Expand FamilyCare to all immigrant kids in NJ, report says
A proposed federal rule temporarily blocked by the courts that would deny green cards and various visas to immigrants enrolled or deemed likely to sign up for a public safety net program appears to be cutting into the number of kids with health coverage in New Jersey.
The number of children with health coverage though NJ FamilyCare dropped by around 30,000 in seven months last year, and it’s currently at a nearly five-year low, said Ray Castro, director of health policy for New Jersey Policy Perspective.
Much of that is likely because of the healthy economy, Castro said. But that doesn’t explain why the demographic impacts are uneven: Census Bureau estimates show the number of uninsured white and black children dropped last year by around 3,600 but increased by 2,600 for Asian and Latino groups, who make up 85% of immigrants in New Jersey, he said.
“Citizens had virtually no change in the participation in public health programs, but there was an incredible 14% drop for immigrants,” Castro said. “This is particularly disturbing because about a third of all immigrants are already uninsured in New Jersey, compared to only 4% for citizens.”
Castro said the figures show there has been “a chilling effect” from federal proposals, even if they aren’t implemented yet, such as the public charge rule.
“It should be easy for every child to obtain health coverage without fear, but unfortunately that is not always the case,” Castro said.
Erika Nava, a policy analyst for New Jersey Policy Perspective, said an estimated 250,000 children in New Jersey live in families with at least one non-citizen family member that has received a public benefit listed in the proposed rule. She said some people mistakenly think it applies to kids to whom it does not.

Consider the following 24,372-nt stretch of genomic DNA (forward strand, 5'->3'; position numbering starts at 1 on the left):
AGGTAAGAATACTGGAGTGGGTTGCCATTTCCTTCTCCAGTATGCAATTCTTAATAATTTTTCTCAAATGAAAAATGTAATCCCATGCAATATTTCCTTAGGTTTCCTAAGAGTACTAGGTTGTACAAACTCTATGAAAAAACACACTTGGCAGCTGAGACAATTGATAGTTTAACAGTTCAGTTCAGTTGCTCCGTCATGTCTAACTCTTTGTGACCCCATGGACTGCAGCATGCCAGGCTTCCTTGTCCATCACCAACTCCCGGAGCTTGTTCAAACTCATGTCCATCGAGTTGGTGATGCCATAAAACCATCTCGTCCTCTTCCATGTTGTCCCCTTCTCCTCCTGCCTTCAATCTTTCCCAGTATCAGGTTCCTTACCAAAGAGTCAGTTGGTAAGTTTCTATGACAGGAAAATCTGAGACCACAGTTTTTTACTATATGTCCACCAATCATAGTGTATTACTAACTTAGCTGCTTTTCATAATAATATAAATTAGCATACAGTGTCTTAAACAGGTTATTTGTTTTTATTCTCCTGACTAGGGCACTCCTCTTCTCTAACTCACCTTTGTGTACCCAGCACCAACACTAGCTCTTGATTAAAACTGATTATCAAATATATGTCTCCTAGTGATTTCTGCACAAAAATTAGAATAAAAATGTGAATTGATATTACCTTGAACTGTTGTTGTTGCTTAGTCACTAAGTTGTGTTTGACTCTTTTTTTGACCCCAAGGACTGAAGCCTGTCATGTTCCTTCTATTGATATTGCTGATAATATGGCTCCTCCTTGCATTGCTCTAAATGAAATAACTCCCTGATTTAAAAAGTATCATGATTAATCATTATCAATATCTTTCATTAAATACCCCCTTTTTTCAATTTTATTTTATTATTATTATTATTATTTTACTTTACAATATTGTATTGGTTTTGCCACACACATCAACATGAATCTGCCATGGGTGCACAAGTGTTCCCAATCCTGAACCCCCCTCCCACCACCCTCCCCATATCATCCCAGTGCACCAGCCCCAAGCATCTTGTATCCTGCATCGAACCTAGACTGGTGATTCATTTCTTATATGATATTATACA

“While it is not true, this misinformation about potential changes has impacted mixed-status families’ decision to apply or dis-enroll from public benefits,” Nava said.
The report issued Monday estimates that the FamilyCare enrollment decrease means New Jersey receives about $5 million less in federal matching funds each month, compared to the May 2018 peak. Kids with health coverage wind up being treated at hospitals, which are reimbursed for a portion of their costs through the state’s charity care program, paid for by state taxpayers.
Nava said state officials need to ensure immigrants have the correct information and can’t shy from proactive policies, such as allowing all children to sign up for FamilyCare regardless of whether they are in the country legally.
“All New Jerseyans regardless of status are members of our state and deserve a chance to thrive in our economy,” Nava said.
Laura Waddell, a health care organizer with New Jersey Citizen Action, said the report and trend are concerning. She said that “only a very, very small percentage of people” would actually be affected by the federal rule proposal but that it is widely misunderstood.
“Much more needs to be done, especially with regards to outreach and enrollment for vulnerable populations in our state,” Waddell said.
Open enrollment for health coverage through the Affordable Care Act exchange begins Friday and continues through Dec. 15.